• A project focused on Improving Test Lists of Censored Online Content, which will update Citizen Lab’s test lists that network measurement tools use to uncover blocking of websites. While network probes have greatly evolved over the years, test lists for some countries and regions have seen little updates, which negatively affects the quality of collected measurements; this project will address this problem by updating these lists with fresh URLs, cleaning them from faulty entries and advancing recommendations for streamlining the process of lists revision.
  • Information Controls Fellowship Program (ICFP) fellow Bekah Overdorf is now under contract with OTF, working with online social networking data in Central Asia to identify fake accounts and monitor and assess their activities as well as their effect on the overall network. The project focuses on the effect that the shift to social media platforms for public discourse has had on what information we have access to and how this is a form of modern censorship.
  • ICFP fellow Valentin Weber co-authored a blog post around his research on censorship in mobile app stores, specifically focusing on the availability of VPN apps in Russia and China. The blog post is based off Weber’s research to be detailed in an upcoming paper on the topic (find the paper here: “Shedding Light on Mobile App Store Censorship”), finding that while both Russia and China have passed restrictive legislation affecting VPN providers, “most major VPN apps are still available on the Apple and Google app stores in Russia,” while “on the Apple and Tencent app stores in China, there are close to none.”
  • WeChatScope, a platform that collects and visualizes censored messages on WeChat’s public accounts, was featured in Mozilla’s Internet Health Report in article called “Tracking China’s censorship of news on WeChat.” From the report: “A group of researchers at the University of Hong Kong have been working to track technical censorship on WeChat, using an innovative Web “scraping” system that captures millions of posts from the platform’s most popular public accounts and makes them available to others in formats that can be visualized, mapped and understood in the context of time…The WeChatscope project sheds light on what often feels like a black box of censorship policies and practices that are crafted and carried out by the Chinese government — and the companies required to comply with state demands. It also offers new possibilities for tech experts inside and outside the country to seek new ways to circumvent censorship in China.”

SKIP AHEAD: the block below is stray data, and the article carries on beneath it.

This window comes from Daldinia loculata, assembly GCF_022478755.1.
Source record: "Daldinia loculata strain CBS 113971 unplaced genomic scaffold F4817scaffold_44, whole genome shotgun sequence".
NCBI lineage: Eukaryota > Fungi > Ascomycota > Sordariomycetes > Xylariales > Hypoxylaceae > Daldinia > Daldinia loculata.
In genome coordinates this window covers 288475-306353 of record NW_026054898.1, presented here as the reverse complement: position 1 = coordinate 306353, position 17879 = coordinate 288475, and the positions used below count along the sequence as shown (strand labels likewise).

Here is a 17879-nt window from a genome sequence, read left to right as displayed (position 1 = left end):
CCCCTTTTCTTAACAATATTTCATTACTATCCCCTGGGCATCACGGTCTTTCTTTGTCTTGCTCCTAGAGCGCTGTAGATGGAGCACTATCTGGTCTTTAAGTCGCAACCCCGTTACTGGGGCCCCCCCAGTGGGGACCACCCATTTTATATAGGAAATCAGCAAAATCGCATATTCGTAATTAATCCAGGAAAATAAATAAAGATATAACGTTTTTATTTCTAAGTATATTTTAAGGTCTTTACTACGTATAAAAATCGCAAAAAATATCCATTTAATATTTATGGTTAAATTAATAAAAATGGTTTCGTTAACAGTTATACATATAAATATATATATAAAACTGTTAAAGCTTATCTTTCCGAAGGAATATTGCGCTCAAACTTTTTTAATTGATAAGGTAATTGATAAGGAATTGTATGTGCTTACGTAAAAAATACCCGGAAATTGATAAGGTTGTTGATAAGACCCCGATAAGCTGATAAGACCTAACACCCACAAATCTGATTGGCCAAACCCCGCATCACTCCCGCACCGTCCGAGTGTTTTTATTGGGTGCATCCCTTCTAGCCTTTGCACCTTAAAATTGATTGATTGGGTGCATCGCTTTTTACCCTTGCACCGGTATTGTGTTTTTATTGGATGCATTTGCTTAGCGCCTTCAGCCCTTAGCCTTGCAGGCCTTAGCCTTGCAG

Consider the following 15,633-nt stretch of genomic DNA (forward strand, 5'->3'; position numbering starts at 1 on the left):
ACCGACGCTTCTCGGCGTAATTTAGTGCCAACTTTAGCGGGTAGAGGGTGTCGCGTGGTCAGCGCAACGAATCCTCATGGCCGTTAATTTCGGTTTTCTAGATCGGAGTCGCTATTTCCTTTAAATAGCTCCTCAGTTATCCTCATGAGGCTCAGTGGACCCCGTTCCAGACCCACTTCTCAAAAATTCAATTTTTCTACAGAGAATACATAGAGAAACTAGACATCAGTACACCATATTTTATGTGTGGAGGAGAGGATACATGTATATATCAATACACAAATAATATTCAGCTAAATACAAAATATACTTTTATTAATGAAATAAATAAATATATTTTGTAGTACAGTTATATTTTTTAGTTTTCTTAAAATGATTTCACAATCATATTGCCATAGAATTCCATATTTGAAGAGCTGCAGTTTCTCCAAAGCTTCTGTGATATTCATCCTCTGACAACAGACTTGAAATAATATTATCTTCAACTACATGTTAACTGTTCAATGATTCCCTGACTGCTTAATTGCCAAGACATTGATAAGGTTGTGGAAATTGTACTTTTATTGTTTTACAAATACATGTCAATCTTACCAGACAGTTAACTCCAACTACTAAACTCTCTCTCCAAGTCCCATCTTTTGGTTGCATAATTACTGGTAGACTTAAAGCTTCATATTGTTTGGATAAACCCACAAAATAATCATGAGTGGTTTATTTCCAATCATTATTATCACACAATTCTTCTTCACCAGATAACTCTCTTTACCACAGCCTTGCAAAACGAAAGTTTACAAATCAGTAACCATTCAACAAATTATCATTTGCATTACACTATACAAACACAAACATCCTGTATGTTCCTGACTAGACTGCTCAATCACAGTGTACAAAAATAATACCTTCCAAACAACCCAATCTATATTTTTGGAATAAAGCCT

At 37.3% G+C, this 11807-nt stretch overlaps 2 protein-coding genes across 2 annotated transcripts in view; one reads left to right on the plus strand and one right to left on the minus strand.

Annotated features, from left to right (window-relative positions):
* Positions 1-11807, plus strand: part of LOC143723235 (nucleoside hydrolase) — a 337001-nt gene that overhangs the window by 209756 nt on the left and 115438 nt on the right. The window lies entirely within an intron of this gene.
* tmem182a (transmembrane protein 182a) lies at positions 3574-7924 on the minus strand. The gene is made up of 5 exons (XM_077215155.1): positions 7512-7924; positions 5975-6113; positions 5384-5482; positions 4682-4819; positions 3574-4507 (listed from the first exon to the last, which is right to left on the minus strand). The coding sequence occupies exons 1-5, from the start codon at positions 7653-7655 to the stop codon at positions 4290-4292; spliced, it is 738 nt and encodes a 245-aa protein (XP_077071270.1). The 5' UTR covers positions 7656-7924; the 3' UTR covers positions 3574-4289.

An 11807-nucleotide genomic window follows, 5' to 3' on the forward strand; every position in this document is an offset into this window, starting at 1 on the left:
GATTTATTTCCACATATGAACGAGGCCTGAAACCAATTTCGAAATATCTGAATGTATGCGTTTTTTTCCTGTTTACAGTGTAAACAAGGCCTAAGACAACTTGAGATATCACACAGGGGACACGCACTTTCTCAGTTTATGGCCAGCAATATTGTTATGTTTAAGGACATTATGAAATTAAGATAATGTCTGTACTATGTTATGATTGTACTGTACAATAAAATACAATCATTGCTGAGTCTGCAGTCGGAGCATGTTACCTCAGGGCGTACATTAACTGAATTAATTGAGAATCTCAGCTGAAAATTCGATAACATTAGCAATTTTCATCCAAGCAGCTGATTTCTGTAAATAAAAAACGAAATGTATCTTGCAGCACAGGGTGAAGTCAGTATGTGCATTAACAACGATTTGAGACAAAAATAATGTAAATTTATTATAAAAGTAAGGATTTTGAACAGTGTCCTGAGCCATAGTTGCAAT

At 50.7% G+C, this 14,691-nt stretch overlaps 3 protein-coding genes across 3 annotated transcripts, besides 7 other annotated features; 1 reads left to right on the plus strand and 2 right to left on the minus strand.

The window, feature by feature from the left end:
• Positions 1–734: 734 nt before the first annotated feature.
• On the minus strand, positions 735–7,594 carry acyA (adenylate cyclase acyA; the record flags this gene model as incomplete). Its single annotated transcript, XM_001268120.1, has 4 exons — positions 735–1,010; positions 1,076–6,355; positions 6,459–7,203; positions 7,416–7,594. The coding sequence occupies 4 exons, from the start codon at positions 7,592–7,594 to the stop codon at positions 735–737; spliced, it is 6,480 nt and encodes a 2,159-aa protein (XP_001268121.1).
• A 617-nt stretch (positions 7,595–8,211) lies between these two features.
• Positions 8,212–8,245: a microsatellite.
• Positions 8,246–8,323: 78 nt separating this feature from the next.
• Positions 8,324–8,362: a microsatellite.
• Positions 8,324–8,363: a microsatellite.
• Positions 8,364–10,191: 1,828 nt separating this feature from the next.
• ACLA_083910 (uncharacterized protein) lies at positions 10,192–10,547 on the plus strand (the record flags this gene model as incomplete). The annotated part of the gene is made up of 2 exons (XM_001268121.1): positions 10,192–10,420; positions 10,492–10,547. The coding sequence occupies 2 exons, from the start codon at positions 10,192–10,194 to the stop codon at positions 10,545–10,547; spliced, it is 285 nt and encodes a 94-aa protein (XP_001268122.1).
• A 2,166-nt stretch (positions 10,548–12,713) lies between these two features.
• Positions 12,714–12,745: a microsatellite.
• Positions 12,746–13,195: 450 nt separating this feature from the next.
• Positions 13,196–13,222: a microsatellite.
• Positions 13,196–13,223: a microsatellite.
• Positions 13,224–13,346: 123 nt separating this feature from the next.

Localization Lab held a Localization Sprint & demos at the Internet Freedom Festival, with featured tools including CGIProxy, Tor Project, SecureDrop, Psiphon, Umbrella App and Check. During the sprint participants were able to demo tools, learn how to contribute to the localization process, and begin translating and reviewing. In April, the Lab welcomed 54 new contributors supporting projects in languages including Bahasa Indonesia, Korean, Russian, Chinese (Traditional), Bosnian, Thai, Arabic, Persian, Tamil, Polish, Albanian, Urdu, Spanish, Marathi, Arabic, Hungarian, Simplified Chinese, Slovak, and Romanian, among others. Over the course of the month, volunteers translated a total of 103,650 words, edited 78,178 words and reviewed 59,300 words across projects in the Localization Lab Hub.

Select news collected by OTF from the month of April 2019 - Get the full feed live @OpenTechFund or sign up to receive our daily newsletter.

Joint Statement on Russia's "Sovereign Internet Bill" | Human Rights Watch
Made in China, Exported to the World: The Surveillance State | New York Times
Benin Internet Shutdown Repeats Pattern of Government Censorship Across Africa | VOA
Chadians feel 'anger, revolt' as they struggle without internet for one year | CNN
State-sponsored hackers target Amnesty International Hong Kong with sophisticated cyber-attack | Amnesty International
China’s hi-tech war on its Muslim minority | The Guardian
GitHub Is Now Where China's Tech Workers Vent Outside Reach Of Censors | NPR
Sudan’s anti-government protests face a total power outage and social media shutdown | Quartz
Government official says the ban on messaging apps is slowing flood relief in Iran | Global Voices

Projects Mentioned